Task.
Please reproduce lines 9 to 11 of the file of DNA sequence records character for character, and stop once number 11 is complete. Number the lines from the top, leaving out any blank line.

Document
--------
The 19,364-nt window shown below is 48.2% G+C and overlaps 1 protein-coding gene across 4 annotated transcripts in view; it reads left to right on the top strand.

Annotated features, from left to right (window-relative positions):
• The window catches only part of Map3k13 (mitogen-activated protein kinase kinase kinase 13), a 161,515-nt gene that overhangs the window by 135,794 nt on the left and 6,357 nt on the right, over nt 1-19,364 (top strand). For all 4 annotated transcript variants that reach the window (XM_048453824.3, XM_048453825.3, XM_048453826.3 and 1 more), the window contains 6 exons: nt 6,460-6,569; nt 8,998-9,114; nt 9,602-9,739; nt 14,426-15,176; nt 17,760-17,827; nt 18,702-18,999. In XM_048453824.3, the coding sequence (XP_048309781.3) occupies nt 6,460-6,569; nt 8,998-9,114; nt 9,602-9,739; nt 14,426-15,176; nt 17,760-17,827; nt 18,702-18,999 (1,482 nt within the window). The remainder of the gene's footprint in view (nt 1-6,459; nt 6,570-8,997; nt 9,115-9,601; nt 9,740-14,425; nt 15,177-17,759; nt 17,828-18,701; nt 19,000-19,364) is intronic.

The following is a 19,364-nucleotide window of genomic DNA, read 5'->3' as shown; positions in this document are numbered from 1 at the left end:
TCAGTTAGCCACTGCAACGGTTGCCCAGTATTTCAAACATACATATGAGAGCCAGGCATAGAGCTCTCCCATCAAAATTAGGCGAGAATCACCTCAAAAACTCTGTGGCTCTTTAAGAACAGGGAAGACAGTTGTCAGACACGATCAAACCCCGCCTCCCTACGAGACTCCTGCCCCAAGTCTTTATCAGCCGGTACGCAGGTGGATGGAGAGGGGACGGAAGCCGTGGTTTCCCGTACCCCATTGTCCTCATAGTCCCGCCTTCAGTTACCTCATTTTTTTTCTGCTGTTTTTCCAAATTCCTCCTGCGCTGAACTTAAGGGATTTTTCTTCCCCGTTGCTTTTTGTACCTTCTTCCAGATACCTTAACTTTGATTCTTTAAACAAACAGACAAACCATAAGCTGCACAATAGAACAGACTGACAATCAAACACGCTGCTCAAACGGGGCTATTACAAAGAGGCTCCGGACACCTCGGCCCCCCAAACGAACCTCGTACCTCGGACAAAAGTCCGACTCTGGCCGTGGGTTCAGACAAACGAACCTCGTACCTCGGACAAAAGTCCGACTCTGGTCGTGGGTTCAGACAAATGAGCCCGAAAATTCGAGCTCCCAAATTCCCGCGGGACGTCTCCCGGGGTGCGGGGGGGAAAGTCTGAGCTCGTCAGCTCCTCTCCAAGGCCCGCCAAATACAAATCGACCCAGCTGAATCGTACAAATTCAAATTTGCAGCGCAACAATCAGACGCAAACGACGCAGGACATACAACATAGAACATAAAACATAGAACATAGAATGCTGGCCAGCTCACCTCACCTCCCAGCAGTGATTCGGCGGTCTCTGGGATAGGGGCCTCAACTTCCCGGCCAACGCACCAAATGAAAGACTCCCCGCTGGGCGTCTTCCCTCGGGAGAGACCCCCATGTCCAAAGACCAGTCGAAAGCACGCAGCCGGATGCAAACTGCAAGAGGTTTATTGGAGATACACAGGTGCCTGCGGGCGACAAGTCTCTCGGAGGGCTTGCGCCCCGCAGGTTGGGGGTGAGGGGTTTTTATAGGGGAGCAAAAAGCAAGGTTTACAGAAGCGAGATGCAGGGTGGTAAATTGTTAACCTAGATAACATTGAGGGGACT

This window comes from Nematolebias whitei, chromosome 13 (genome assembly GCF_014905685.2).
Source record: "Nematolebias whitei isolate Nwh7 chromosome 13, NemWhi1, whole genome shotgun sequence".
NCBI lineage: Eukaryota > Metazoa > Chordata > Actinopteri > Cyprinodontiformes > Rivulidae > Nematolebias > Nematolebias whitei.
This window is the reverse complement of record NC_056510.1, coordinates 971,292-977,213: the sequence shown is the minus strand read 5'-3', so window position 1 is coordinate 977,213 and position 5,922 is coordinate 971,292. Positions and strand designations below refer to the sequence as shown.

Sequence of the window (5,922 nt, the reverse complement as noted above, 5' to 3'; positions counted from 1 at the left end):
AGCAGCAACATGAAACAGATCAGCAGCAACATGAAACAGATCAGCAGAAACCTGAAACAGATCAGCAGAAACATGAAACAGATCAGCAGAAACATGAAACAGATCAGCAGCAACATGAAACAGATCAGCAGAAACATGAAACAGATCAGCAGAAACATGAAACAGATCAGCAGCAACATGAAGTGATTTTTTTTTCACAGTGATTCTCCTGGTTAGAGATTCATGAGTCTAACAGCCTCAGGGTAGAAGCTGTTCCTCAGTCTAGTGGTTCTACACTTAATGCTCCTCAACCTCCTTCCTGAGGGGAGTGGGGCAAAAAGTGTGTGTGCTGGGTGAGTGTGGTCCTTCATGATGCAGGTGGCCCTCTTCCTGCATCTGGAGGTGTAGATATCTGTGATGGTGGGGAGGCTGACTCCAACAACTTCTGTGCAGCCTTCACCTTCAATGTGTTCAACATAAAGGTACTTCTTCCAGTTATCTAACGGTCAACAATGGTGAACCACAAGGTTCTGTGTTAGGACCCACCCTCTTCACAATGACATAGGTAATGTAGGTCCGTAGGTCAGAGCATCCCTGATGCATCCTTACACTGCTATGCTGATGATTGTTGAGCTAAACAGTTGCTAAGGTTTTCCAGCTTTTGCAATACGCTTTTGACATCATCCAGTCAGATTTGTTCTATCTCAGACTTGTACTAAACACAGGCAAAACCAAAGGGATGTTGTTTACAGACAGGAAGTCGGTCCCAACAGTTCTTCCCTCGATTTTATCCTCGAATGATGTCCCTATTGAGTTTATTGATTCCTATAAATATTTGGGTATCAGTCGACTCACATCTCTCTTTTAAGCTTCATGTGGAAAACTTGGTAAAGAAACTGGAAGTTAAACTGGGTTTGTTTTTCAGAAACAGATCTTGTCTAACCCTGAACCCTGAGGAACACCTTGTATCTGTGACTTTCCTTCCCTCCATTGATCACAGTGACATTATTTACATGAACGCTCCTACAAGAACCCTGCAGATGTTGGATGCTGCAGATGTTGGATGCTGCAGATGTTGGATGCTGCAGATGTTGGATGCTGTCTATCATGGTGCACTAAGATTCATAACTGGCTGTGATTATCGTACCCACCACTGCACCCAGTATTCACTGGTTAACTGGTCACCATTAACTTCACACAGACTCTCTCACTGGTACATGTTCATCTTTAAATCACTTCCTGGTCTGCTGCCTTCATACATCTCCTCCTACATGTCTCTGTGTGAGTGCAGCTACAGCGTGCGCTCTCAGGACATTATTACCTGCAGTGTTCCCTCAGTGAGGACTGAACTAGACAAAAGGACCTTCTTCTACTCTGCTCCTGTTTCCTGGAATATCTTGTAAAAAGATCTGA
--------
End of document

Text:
This window is the reverse complement of record NC_056510.1, coordinates 971,292-977,213: the sequence shown is the minus strand read 5'-3', so window position 1 is coordinate 977,213 and position 5,922 is coordinate 971,292. Positions and strand designations below refer to the sequence as shown.

Sequence of the window (5,922 nt, the reverse complement as noted above, 5' to 3'; positions counted from 1 at the left end):
AGCAGCAACATGAAACAGATCAGCAGCAACATGAAACAGATCAGCAGAAACCTGAAACAGATCAGCAGAAACATGAAACAGATCAGCAGAAACATGAAACAGATCAGCAGCAACATGAAACAGATCAGCAGAAACATGAAACAGATCAGCAGAAACATGAAACAGATCAGCAGCAACATGAAGTGATTTTTTTTTCACAGTGATTCTCCTGGTTAGAGATTCATGAGTCTAACAGCCTCAGGGTAGAAGCTGTTCCTCAGTCTAGTGGTTCTACACTTAATGCTCCTCAACCTCCTTCCTGAGGGGAGTGGGGCAAAAAGTGTGTGTGCTGGGTGAGTGTGGTCCTTCATGATGCAGGTGGCCCTCTTCCTGCATCTGGAGGTGTAGATATCTGTGATGGTGGGGAGGCTGACTCCAACAACTTCTGTGCAGCCTTCACCTTCAATGTGTTCAACATAAAGGTACTTCTTCCAGTTATCTAACGGTCAACAATGGTGAACCACAAGGTTCTGTGTTAGGACCCACCCTCTTCACAATGACATAGGTAATGTAGGTCCGTAGGTCAGAGCATCCCTGATGCATCCTTACACTGCTATGCTGATGATTGTTGAGCTAAACAGTTGCTAAGGTTTTCCAGCTTTTGCAATACGCTTTTGACATCATCCAGTCAGATTTGTTCTATCTCAGACTTGTACTAAACACAGGCAAAACCAAAGGGATGTTGTTTACAGACAGGAAGTCGGTCCCAACAGTTCTTCCCTCGATTTTATCCTCGAATGATGTCCCTATTGAGTTTATTGATTCCTATAAATATTTGGGTATCAGTCGACTCACATCTCTCTTTTAAGCTTCATGTGGAAAACTTGGTAAAGAAACTGGAAGTTAAACTGGGTTTGTTTTTCAGAAACAGATCTTGTCTAACCCTGAACCCTGAGGAACACCTTGTATCTGTGACTTTCCTTCCCTCCATTGATCACAGTGACATTATTTACATGAACGCTCCTACAAGAACCCTGCAGATGTTGGATGCTGCAGATGTTGGATGCTGCAGATGTTGGATGCTGCAGATGTTGGATGCTGTCTATCATGGTGCACTAAGATTCATAACTGGCTGTGATTATCGTACCCACCACTGCACCCAGTATTCACTGGTTAACTGGTCACCATTAACTTCACACAGACTCTCTCACTGGTACATGTTCATCTTTAAATCACTTCCTGGTCTGCTGCCTTCATACATCTCCTCCTACATGTCTCTGTGTGAGTGCAGCTACAGCGTGCGCTCTCAGGACATTATTACCTGCAGTGTTCCCTCAGTGAGGACTGAACTAGACAAAAGGACCTTCTTCTACTCTGCTCCTGTTTCCTGGAATATCTTGTAAAAAGATCTGA